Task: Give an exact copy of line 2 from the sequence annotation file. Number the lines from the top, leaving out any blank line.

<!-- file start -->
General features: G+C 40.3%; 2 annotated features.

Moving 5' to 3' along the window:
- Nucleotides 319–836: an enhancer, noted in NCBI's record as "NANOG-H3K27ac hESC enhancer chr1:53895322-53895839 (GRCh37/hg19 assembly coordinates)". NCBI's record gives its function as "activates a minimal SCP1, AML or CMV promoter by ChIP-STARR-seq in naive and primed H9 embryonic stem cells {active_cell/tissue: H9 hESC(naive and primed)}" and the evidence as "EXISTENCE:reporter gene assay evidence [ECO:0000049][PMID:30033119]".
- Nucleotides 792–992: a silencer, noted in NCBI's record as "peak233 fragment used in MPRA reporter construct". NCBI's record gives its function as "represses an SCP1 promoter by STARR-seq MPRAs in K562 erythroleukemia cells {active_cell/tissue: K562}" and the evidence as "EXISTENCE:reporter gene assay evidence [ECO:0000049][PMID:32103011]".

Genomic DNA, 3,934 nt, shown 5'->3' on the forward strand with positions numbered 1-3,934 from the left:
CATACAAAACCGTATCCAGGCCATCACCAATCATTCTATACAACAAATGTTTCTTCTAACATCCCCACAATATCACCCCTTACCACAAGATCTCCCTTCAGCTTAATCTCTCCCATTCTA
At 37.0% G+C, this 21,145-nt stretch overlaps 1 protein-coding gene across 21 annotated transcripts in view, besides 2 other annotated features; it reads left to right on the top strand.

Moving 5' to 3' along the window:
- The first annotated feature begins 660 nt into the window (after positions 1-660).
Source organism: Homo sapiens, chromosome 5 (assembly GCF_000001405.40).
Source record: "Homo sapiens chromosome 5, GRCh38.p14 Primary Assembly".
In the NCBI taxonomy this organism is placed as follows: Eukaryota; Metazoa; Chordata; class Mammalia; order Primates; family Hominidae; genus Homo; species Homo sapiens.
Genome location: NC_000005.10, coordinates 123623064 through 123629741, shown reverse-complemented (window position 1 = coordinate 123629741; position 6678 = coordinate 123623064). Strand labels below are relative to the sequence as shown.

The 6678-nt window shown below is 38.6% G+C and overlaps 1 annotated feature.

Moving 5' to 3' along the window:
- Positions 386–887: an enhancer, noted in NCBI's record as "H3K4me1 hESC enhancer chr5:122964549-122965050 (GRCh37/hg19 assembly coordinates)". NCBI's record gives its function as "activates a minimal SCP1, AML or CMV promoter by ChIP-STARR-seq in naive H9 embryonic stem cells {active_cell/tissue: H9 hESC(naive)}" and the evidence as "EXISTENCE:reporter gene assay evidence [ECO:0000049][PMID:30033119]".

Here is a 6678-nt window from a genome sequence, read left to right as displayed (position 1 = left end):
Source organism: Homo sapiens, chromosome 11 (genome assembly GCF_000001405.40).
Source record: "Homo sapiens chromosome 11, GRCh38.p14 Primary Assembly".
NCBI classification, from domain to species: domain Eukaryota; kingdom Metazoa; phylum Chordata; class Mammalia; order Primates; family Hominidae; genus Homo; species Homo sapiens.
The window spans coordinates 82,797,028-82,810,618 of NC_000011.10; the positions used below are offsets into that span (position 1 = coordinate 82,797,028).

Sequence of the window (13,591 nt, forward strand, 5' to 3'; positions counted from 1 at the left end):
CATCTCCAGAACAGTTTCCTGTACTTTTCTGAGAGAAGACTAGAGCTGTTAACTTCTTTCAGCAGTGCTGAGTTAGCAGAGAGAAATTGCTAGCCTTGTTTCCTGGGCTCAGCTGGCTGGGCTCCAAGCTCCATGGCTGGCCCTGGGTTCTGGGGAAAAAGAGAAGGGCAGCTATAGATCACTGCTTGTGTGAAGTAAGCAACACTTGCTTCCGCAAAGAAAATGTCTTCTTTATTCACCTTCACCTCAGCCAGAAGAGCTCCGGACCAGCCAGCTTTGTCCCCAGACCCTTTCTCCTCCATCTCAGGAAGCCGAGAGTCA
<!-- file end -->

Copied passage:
Moving 5' to 3' along the window: